In the early 1920s, Julius Forstmann bought out his partner and renamed the company the Julius Forstmann Corporation. Later it was known as Forstmann Woolen Company and the sales and distribution division was called Forstmann, Inc. The success of the company was phenomenal. In 1923, five years after joining the company, gross revenue grew to $25 million. Bernie’s compensation was $230,000, and topped the list of the highest paid executives in New York State as published in the New York Herald Tribune. A letter of introduction signed by Julius Forstmann and dated November 17, 1924, gives Bernie full authority to represent the company in dealings with Cheney Brothers, a leading silk fabric supplier. In 1925, Bernie was named president of Forstmann Woolens, Inc. He chose colors (shades), suggested weaves, mixed fibers and experimented with textures. He became known as the fashion genius of the woolen industry.

Letter of Introduction to Cheney Brothers, signed by Julius Forstmann

Forstmann Fabrics made up into a stylish coat
Life Magazine Inside Cover
Oct 13, 1952

There are many stories of the insight and genius of this man. In one case, Bernie discovered they had over­ produced particular broadcloth that regularly sold for $2.75 a yard. (The market suddenly vanished.) He went back to the mill, had the fabric closely cropped (sheared), which dramatically altered the surface texture, named it “Peachbloom” and had it dyed to a new array of colors. He rushed samples to one of his best customers who eagerly bought all of it for $5.00 a yard.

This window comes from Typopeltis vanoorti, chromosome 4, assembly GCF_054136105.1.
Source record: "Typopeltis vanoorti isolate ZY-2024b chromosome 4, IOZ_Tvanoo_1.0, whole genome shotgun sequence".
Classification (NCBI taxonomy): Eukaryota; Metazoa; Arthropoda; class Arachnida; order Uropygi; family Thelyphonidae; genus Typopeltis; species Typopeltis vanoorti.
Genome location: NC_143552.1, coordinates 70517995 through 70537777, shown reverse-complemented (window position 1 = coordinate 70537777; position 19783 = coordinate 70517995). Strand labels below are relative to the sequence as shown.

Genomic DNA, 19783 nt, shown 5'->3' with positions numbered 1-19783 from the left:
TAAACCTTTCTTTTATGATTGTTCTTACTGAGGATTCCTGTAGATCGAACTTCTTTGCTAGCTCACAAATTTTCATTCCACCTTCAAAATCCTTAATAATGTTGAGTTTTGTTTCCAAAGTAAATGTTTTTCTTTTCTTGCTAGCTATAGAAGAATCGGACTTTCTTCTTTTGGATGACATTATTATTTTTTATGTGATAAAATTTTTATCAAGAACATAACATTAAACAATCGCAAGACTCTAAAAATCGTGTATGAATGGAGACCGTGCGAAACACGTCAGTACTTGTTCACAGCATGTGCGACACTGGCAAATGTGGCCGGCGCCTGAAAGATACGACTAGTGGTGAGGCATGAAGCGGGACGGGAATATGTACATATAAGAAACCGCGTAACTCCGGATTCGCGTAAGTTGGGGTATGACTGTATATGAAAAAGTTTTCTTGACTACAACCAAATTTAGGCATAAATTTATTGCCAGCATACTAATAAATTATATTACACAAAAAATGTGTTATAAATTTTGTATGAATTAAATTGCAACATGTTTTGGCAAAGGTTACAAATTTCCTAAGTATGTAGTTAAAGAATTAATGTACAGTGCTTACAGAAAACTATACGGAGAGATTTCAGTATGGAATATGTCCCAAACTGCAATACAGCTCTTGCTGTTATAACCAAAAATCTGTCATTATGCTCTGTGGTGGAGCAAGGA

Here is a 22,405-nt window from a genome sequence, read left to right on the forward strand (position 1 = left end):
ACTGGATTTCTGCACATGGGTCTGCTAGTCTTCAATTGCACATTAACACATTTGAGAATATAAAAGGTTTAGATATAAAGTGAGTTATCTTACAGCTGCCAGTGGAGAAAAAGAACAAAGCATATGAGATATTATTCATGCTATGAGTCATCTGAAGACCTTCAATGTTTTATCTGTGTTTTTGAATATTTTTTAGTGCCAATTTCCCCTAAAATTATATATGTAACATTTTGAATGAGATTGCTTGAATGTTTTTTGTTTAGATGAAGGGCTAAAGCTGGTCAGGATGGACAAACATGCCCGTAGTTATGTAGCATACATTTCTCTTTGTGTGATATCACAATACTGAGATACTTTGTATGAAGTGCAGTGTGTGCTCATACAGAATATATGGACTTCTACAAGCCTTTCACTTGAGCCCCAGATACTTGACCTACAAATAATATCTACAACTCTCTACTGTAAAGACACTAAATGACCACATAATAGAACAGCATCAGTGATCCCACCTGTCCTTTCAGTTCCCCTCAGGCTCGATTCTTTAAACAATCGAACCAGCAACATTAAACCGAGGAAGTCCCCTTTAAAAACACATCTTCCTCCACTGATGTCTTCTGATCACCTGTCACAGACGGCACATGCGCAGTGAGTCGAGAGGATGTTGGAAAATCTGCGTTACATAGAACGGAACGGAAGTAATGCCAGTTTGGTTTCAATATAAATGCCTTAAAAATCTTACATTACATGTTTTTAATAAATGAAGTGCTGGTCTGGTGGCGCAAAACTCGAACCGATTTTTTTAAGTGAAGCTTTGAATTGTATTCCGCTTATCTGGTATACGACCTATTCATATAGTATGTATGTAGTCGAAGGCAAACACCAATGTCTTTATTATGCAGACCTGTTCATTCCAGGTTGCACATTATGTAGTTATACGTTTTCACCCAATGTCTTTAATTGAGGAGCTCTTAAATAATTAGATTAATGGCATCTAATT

Bernie hosting customers

Chairman of the Board

In 1950, Bernard Rosenberg was named Chairman of the Board of Directors of Forstmann Woolens joining a select group of five individuals including Curt Forstmann, and Julius G. Forstmann, sons of the company founder. Bernie had been president of Forstmann, Inc. since 1925. Bernie retired in 1956 at the age of 72, well past the normal retirement age of 65.

Engraved Georg Jensen silver pitcher with ivory handle his retirement gift

Obituary July 11, 1972
New York Times

Bernard Rosenberg was married to Marie Saltzman for 62 years and fathered three sons: Richard, who became an engineer; George, who entered retail sales; and Harry,who worked for Forstmann; and a daughter, Margery who did not enter the workforce. He passed away on July 13, 1972 at the age of 88.


Source:  Revere, Alan, “Bernard A. Rosenberg ­ Living the American Dream, 1886­1972,” July 1994/ December 2009, Alan Revere, San Francisco.